Next we come to the Torah’s prohibition against “talebearing,” perhaps the most commonly-cited biblical verse when discussing lashon hara:
לֹא־תֵלֵ֤ךְ רָכִיל֙ בְּעַמֶּ֔יךָ לֹ֥א תַעֲמֹ֖ד עַל־דַּ֣ם רֵעֶ֑ךָ אֲנִ֖י יְהֹוָֽה׃
Do not go about as a gossiper among your people; do not stand inactive while the blood of your fellow [is shed]; I am HaShem.
(Vayikra 16:17, Parshat Kedoshim; Translation from Artscroll Interlinear Chumash)
In the above verse, I don’t particularly like the translation of “rachil” as “gossip” here, because “gossip” in English implies a level of salaciousness or malice that simply isn’t required for this prohibition to apply. “Talebearing” isn’t perfect either. And though I am not fluent in Hebrew, I find it interesting that other translations do not use this framing at all; “Do not go about as a talebearer among your people” has also been translated as “do not deal basely with your fellow.”
Regardless, this reference to “gossiper” or “gossip,” like most of the texts about lashon hara, implicitly presumes that the gossip in question is true or at least a genuinely-held belief. As CCDC says, “the recounting of true derogatory information about another is the classic case of lashon hara.” Ergo, there is an entire body of Jewish law that restricts disseminating truthful information.
The concept stands in stark contrast to the “freedom of speech” principle to which we Americans are so accustomed, and that juxtaposition is relevant; anyone raised in US culture will have been indoctrinated in “free speech,” and holding ourselves back from speaking “truth” can feel morally repugnant. On social media, for example, individuals who face rejection, outrage, blocking, or having a post removed after saying something vile have been known to wave the “free speech” banner in protest. “Cancel culture” has been denounced as antithetical to free speech (more on cancel culture later). In the modern vernacular, buzz phrases like “live my truth” have been glorified and “silencing me” are pilloried.
Of course, none of this has anything to do with the US constitution, which only protects individuals from government intervention with their speech. But the extent to which it has become an entrenched cultural norm is critical context for the ways in which Americans speak to each other and the lens through which we unconsciously view halachic authority. Under American law and its deeply entrenched culture of individualism, the speaking of truth is viewed as laudable; radical honesty is praised; it is only when speech is false, harassing, or threatening that the law will restrict it, and the standards of proof for those remedies is high. US law and social norms come from a place of “say everything except.” Jewish law is “say nothing except,” permitting speech only when it meets certain standards, and flipping this default rule on its head.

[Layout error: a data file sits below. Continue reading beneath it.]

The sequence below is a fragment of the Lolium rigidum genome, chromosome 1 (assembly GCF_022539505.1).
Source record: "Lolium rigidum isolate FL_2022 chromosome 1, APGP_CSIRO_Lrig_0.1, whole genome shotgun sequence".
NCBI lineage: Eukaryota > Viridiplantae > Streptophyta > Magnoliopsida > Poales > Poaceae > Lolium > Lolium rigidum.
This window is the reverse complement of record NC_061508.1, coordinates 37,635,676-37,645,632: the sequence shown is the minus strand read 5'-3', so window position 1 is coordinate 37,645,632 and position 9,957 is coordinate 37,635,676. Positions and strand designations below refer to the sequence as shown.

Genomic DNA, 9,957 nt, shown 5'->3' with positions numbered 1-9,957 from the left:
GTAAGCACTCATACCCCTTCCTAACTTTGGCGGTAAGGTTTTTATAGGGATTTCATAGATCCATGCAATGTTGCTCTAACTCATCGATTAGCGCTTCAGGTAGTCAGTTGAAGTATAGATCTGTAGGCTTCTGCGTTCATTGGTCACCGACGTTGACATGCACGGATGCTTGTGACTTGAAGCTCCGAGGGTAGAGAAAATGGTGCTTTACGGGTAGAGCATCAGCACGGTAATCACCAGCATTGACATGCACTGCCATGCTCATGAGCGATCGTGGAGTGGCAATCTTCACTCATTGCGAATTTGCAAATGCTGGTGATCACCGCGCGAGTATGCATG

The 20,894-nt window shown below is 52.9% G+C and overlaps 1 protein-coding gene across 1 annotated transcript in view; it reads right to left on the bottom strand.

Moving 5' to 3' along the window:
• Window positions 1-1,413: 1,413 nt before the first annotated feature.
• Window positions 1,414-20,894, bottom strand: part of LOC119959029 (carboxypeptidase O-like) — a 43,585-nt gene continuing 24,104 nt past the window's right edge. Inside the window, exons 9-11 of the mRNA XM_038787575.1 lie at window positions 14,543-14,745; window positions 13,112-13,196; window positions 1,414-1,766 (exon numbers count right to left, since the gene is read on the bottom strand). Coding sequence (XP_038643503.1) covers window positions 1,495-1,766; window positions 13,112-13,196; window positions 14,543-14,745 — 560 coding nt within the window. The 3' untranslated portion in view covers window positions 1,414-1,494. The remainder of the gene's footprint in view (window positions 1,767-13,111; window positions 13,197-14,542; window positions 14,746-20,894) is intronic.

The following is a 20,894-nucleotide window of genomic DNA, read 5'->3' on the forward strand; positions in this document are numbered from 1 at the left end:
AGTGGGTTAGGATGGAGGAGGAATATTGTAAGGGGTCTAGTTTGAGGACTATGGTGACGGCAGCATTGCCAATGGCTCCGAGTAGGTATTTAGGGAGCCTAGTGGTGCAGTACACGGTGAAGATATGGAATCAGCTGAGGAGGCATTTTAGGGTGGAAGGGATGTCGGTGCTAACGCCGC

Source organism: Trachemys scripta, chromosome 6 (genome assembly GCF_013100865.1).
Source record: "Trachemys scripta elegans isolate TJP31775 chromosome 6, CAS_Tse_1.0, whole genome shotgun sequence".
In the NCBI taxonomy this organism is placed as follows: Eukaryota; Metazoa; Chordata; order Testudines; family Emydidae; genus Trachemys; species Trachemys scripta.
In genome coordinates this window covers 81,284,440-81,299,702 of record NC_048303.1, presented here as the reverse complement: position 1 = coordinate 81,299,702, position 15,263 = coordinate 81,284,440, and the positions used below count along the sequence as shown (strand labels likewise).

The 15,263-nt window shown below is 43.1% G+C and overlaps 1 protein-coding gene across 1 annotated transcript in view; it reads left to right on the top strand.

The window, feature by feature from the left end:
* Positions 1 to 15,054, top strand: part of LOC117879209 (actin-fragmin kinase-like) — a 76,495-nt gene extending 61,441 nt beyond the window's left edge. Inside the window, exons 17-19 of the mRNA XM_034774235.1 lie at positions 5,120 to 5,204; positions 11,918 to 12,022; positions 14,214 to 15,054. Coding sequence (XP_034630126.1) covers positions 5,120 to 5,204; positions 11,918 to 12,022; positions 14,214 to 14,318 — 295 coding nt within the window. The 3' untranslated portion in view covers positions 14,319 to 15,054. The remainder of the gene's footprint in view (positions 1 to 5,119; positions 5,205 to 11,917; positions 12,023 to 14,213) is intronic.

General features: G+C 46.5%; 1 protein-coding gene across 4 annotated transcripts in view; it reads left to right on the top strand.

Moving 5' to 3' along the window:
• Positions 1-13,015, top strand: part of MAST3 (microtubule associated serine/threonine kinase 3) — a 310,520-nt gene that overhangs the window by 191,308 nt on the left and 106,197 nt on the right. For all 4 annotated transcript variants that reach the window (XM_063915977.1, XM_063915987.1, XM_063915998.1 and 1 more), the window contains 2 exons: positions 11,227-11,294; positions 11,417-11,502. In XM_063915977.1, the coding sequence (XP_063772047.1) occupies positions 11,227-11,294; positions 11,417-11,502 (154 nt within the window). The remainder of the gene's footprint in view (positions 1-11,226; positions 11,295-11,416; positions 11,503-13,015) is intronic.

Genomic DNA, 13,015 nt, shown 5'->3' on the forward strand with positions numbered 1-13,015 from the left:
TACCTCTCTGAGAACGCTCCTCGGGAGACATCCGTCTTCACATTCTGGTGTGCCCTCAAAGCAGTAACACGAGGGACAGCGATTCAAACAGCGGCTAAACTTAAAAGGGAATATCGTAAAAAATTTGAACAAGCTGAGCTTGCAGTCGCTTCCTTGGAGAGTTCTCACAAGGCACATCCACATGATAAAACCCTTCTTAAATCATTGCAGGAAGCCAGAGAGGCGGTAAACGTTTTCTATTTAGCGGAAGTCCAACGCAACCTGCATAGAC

The other US-individualism-related indoctrination at play in the way we govern our speech is overemphasis on good intentions. When the individual is prized over the collective good, an individual is vested with a mandate to proceed as one wishes as long as we can rationalize a purpose. Inevitably, harm happens; the individualist cultural norm then manifests as a sense of entitlement to “unconditional forgiveness” upon even perfunctory request, sometimes in the form of mere explanation of one’s intentions without apology. Rabbi Ruttenberg pulls back the curtain on this (largely-Christian-inspired) cultural phenomenon in On Repentance and Repair, pointing out the ways in which this entrenched attitude discourages accountability. Forgiveness without repair, she explains, is antithetical to Jewish law, the latter being focused on the harm suffered by the victim; and repair is largely impossible once speech has been uttered (see Introduction). Under Jewish law, good intentions–and to be clear, good intentions established by preemptively cross-examining them to ensure that your only purpose is constructive–are a necessary but insufficient condition for relaying information to other people.
Returning to Vayikra 17:16, we see this combination clearly. The Artscroll commentary provides: “It is forbidden to tell someone what others have said or done behind his back, if there is even the slightest possibility it may cause ill will.” CCDC echoes (page 228): “it is forbidden to tell a person a remark which was made about him, if that remark will cause him to be even slightly upset.” The verse concludes, like others, with “I am HaShem,” an emphasis HaShem’s constant presence and knowledge of our intentions (see part 2).
Applying this to our screens and feeds, then, if I happen to run across lashon hara, I can’t tell the person, and I can’t tell anyone else, so my hands are tied. The speaker or author of lashon hara made a general statement to the public and not to me personally; for all that person knows, I am unaware of this speech. I should simply ignore it and go about my business, right?
That won’t do, according to this very same pasuk: “do not stand inactive while the blood of your fellow [is shed].” Artscroll commentary notes the significance of these two prohibitions existing in the same breath; “R’Simchah Zissel of Kelm explained, in the name of R’Chaim Volozhin, that the reason those two laws are in the same verse is that when one is required to tell negative information about someone [circumstances to be discussed later in this series] not passing on the information is considered as a violation of not standing active while the blood of his fellow is shed.”
Don’t spread the truth if it might harm someone and don’t be a passive bystander. So what can we do when our feeds spit out evil speech that we didn’t ask for and don’t want anything to do with? Stick around for Part 4 (which may be a bit of a digression for Tisha B’Av) and more.